'This is Unusual'

At one Midwest community college, it’s a group effort to get 70 percent of instructors using open educational resources by 2020.

 

July 26, 2017
 

It’s not uncommon for faculty and staff members to be at odds with a college president over a proposed policy, or for the board of trustees to unsettle administrators with a new directive. At a community college in central Michigan, though, the board, administration, instructors and a librarian have come together to greatly expand the use of open education resources, especially in general education courses.

“I think this is unusual,” said Mark Kelland, professor of psychology and the new president of the academic senate at Lansing Community College. “Unusual is always good because it’s something that people want to talk about.”

“There is interest from the president and board that we do more,” said Richard Prystowsky, Lansing’s provost. “They see the great work we are doing … and want to ramp it up exponentially.”

Lansing has 15,000 students and offers about 1,150 courses per academic year. The college’s goal is to have 70 of its 700 instructors (125 full time and the rest adjuncts) using OER materials exclusively by 2018, and 70 percent of all instructors using OER by 2020. 

Librarian Regina Gong, who is heading the effort, said the goal is ambitious, but attainable. “Faculty really want to help their students,” she said. “They want to save their students money.”

Gong also said she wants all of Lansing’s highest enrolled classes using OER. “There is mature OER for gen-ed courses,” said Gong, who is an open education research fellow with the Open Education Research Group, which is funded by the Hewlett Foundation.

Besides expanding OER in gen-ed courses, the college is close to offering its first zero-textbook-cost associate degree, in psychology, said Kelland, who has been providing a textbook he wrote to his students free for five years.

Awareness Effort

Lansing’s OER initiative started with an awareness campaign by a few faculty members and Gong in 2015. “We did a lot of faculty workshops, and a lot of faculty got inspired,” Gong said.

That year, five faculty members replaced traditional textbooks with OER materials in five courses. In 2016, 48 instructors began using openly licensed textbooks and materials from OpenStax, the nonprofit based at Rice University.

This fall, 58 instructors will use OER materials in 21 courses for a total of 118 sections. Students know when they register for a class if it has OER, which Gong said is creating some competition among instructors.

Lansing hasn’t provided OER grants or stipends to instructors, although 12 faculty members have received grants from Michigan Colleges Online, a group that represents the state’s 28 community colleges.

Gong said that 40 percent of Lansing students’ educational costs could be textbooks, and that the college’s OER effort has saved learners about $1.6 million since 2015. (That figure is based on if all students in courses using open resources had bought a $100 textbook. It does not take into consideration students who would have bought used books, rented books or not purchased books.)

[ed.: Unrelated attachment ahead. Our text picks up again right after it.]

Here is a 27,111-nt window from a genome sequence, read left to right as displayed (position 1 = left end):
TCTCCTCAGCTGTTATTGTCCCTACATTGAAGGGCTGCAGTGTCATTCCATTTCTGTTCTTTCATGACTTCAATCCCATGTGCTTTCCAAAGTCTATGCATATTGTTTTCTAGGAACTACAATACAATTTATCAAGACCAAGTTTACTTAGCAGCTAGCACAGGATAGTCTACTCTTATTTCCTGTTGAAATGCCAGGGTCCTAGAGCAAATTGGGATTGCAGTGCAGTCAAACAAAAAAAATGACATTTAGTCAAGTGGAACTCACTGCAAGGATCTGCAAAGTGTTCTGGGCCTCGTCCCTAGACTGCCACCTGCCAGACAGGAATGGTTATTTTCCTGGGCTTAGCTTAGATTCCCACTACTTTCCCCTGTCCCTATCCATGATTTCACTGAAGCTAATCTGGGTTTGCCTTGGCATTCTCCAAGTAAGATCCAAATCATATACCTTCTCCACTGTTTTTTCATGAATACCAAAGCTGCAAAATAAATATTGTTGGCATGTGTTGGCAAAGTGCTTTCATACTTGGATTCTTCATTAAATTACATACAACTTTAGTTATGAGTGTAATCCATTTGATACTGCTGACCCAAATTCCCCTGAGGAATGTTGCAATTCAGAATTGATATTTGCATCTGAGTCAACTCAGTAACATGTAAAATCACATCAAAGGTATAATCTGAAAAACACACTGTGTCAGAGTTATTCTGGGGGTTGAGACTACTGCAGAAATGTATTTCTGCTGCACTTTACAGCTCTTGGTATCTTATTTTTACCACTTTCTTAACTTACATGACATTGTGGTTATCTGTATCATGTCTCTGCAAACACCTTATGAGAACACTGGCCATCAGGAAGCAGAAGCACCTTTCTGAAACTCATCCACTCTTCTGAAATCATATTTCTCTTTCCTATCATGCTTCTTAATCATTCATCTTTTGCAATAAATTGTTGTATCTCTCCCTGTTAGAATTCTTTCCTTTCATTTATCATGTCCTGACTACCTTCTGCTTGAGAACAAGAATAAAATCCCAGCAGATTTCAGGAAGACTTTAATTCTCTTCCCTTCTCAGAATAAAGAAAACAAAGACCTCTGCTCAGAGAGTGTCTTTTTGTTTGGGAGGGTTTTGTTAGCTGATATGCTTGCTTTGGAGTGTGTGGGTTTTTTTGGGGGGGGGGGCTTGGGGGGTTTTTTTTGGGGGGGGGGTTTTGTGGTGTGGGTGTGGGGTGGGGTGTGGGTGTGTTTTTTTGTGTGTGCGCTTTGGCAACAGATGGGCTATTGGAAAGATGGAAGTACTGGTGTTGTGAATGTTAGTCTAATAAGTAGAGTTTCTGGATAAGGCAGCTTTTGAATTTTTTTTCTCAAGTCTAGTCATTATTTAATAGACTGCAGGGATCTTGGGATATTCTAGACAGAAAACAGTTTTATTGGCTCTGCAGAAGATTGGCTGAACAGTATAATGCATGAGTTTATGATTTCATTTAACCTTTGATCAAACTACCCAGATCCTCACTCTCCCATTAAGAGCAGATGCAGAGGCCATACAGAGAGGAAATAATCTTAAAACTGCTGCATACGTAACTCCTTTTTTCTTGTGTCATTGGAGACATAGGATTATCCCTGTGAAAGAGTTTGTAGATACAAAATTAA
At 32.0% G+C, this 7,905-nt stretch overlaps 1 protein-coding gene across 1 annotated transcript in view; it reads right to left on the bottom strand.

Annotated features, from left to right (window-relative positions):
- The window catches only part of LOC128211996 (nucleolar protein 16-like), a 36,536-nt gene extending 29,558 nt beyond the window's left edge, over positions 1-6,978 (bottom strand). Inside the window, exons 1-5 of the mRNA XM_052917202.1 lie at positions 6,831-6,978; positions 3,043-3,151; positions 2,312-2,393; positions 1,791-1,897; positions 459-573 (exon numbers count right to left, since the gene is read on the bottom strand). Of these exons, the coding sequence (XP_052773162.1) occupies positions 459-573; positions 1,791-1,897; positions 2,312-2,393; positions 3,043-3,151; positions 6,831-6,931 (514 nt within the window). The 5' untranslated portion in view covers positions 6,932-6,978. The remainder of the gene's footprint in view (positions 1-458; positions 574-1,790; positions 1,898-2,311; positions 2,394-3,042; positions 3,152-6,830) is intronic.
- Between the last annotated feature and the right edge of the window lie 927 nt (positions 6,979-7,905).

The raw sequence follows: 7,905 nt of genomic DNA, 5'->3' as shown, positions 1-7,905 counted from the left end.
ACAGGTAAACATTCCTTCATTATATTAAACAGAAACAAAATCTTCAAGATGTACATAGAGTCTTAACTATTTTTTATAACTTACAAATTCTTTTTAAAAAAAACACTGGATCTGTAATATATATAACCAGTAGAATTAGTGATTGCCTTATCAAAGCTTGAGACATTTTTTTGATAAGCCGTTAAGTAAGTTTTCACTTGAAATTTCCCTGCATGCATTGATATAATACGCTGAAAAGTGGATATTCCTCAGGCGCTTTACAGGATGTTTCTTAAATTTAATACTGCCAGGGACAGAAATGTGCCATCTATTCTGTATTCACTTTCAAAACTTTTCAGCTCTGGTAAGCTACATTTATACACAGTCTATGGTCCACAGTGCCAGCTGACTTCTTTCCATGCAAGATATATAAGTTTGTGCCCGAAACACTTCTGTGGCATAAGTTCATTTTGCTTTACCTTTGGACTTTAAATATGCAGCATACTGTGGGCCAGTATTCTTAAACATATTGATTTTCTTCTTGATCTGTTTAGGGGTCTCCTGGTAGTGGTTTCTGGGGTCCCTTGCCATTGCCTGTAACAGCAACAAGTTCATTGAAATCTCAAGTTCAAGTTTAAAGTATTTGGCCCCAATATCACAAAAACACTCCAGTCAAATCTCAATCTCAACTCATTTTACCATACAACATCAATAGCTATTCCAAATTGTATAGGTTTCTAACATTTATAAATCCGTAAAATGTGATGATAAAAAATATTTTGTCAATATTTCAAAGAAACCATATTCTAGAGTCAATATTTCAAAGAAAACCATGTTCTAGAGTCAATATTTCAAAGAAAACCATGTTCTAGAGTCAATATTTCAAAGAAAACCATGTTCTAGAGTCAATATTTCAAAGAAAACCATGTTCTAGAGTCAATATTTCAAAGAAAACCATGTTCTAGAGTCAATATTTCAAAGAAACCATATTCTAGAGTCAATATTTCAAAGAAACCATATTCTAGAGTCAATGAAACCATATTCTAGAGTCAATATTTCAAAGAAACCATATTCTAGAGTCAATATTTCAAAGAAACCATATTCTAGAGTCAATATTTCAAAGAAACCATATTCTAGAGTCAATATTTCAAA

“Students tell us that they are grateful that they don’t have to spend as much money on textbooks,” she said, adding that typical comments from learners include “ ‘now I don’t have to choose between books, rent or childcare.’ ”

Librarian in Charge

Prystowsky and Kelland say Lansing’s initiative is moving forward quickly because of Gong’s tenacity.

“The barrier is that faculty say they don’t have time to look for OER,” Gong said. “Since I am managing it … I can help them. I can find five [open] books for them to review.”

“I can’t mandate, but I can say that this is a good candidate for a replacement,” she added. “That’s the most effective approach.”

“I can’t over emphasis her authenticity and integrity,” Prystowsky said. “In this project, you are dealing with so many constituents. She is great to work with. She gets things done.”

“The thing that makes her so effective is her marvelous personality,” Kelland added. “She loves what she is doing – and she doesn’t let up.”

Besides cost savings, instructors see other benefits for using OER. “What doesn’t get talked about a lot is that it provides faculty with far more opportunities to engage with pedagogical practices,” Prystowsky said. “They pushed for OER for that reason as well. They see the possibilities.”

“It is a very freeing feeling for the faculty,” he said. “They can do all kinds of things that you just can’t do with a textbook.”

“This has invigorated my career,” said Kelland, who was invited to speak at another college about Lansing’s OER efforts.

Obstacles to Implementation

Gong doesn’t gloss over the obstacles to expansive OER implementation. “It’s not all roses,” she said. “There are people who are believers, people who are skeptics. Some people who are curmudgeons -- you will never sway them.”

“A lot of faculty are afraid of the board stepping in,” Kelland added.

One thing that is lacking from Lansing’s OER initiative is data, said Kelland, who wants to compare student success rates in courses that use OpenStax with ones that offer traditional textbooks. He said quantitative evidence will win over skeptics, not a directive “coming from the [academic] senate saying thou shall use OER.”

“There are still a lot of things to be done,” Gong said. “We still only have 58 faculty using OER, but the movement is gaining steam.”

Kelland said “the best thing is to incentivize it” with grants for instructors. He said in a recent meeting he had with Brent Knight, Lansing’s president, Knight said “ ‘we are going to supercharge it.’ I’m hoping for grants.”

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